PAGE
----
In the past few weeks, many controversies have rocked our society, causing Christians everywhere to be in an uproar. From Caitlyn Jenner to the Duggars, much of our society is used to only hearing from Christians when there’s a debatable topic circulating the mainstream.
Of course, this shouldn’t be the case.
If the only time society hears Christians speak is during a controversy or debate, then we’re not living up to our calling.
So many of us Christians do this because we’re only concerned about “Christianizing” culture—or getting culture to match our ideals and expectations. As a result, we only present our point of view during a debate—but that’s not what society needs.
We need a healthier understanding of how culture works if we ever want our culture to acknowledge God. We can’t just scream our point of view at culture and hope for it to change. We’re not called to purely “Christianize” culture; we’re called to love it first, and then change it out of compassion. That’s the way of Jesus.
Here are a few things we should understand about culture before we try to change anything:
1. Culture is not your enemy.
It’s not us against them. It’s us for them. Public policies, people in power, and movements are not our enemies because people whom God would shower with love champion them. If we learn to see what God sees when He looks at us, maybe then we would posture ourselves with grace rather than the offensive.
2. Being relevant is not the same as being authentic.
When trying to change culture, the solution isn’t to go with what’s flashy and cool today. What people are really looking for is something that’s real. This is hard to come by in our society of crafted images and salesmanship. Instead of trying to find a way to outfit your message in something that’s culturally appealing, focus on being genuine first. That’s what will raise eyebrows.
3. Culture doesn’t change with a blog post.
Ironic, I know. But I acknowledge that real change happens face to face. We learn this example from Jesus. The people who were most changed by Jesus were the ones who had direct contact with Him. We can’t hide behind screens and expect society to change. We have to be in the trenches and on the field if we want to see anything happen.
I don’t say this to mean we shouldn’t write blog posts. Just know that if that’s the only thing you’re doing with your conviction, something needs to change.
4. Culture asks for a point of view, but it really needs action.
Like I said before, culture is used to only hearing from Christians when a debate or controversy strikes mainstream culture. But this isn’t how it should be. Culture might ask for our point of view during these times, but this isn’t what’s ultimately going to change hearts. It’s a mix of heart, head, and hands. We tell them what we believe and we show them what it practically looks like. We can’t talk about love without showing it—which is a lesson learned from Jesus.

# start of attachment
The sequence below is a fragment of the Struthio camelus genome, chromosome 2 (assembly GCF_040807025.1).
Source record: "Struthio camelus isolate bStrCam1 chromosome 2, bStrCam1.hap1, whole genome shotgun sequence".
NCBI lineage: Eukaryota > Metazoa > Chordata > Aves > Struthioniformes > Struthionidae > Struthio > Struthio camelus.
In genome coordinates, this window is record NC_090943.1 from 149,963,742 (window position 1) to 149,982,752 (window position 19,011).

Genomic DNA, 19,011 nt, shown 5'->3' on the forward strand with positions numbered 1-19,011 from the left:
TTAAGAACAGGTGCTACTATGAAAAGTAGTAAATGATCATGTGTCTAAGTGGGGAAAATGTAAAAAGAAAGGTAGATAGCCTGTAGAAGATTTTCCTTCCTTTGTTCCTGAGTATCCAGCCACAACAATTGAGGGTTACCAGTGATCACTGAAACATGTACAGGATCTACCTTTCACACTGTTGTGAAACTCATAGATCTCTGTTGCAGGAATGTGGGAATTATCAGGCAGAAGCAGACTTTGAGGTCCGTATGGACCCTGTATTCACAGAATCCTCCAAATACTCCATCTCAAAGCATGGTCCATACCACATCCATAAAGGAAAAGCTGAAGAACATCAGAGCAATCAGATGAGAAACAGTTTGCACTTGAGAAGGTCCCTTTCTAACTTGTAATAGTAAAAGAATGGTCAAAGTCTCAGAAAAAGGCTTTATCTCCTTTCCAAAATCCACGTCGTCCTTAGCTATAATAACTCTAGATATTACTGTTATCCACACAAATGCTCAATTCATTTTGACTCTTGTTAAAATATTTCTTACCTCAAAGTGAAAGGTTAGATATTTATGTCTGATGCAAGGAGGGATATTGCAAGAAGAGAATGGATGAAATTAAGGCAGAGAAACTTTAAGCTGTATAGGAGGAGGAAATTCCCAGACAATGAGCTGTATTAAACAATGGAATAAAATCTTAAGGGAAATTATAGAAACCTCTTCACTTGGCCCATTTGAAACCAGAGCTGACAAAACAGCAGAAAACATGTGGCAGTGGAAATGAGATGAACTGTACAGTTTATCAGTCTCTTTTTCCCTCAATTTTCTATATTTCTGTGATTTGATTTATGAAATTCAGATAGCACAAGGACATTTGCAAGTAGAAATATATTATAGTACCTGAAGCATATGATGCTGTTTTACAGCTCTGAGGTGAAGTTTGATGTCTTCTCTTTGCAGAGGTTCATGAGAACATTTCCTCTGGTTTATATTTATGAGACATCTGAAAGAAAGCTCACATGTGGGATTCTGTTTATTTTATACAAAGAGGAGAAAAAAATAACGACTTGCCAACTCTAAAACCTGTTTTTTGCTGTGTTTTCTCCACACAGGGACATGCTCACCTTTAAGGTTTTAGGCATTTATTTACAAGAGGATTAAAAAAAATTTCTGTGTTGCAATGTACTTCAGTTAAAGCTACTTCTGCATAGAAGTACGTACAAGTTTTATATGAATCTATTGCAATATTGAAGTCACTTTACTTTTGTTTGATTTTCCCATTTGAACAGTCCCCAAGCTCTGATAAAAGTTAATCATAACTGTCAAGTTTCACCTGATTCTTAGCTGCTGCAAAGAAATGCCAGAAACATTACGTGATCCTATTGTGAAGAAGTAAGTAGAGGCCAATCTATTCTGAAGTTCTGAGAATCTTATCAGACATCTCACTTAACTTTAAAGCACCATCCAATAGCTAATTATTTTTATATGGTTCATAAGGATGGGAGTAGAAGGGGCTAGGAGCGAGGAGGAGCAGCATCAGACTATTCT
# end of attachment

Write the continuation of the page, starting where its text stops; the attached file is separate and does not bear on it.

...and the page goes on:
5. Benefits must always outweigh cons.
My wife who is a counselor tells me that when a person undergoes changing a behavior, they must be presented with more pros than cons in order to follow through with the change. The same applies with Christianity speaking to culture. Culture is used to hearing Christians only preach the dangers and negative aspects about not following God, but what they need to hear is some pros thrown in. When the pros for choosing God outweigh the cons in their mind, then lasting change has occurred. This doesn’t mean we water down our message to appeal to people. This means we present a balanced perspective—with both the good and bad.
6. Culture doesn’t change with the work of one person.
In movies, we see a lone hero change everything—but that’s not how it works in real life. If Jesus taught us anything with His ministry, it’s that you need people to spark movements. Culture is not going to honor the efforts of one person trying to change society with their Christian convictions. They’re going to honor a person who rallies others behind their cause. So let’s stop trying to do it alone. It’s not your mantle to carry alone.
Culture sees Christians as people who are constantly trying to “Christianize” culture—trying to infect the mainstream with our values. But let’s give them something else to chew on. Let culture acknowledge Christians as people who live like Jesus. That’s when we’ll see real change happen.
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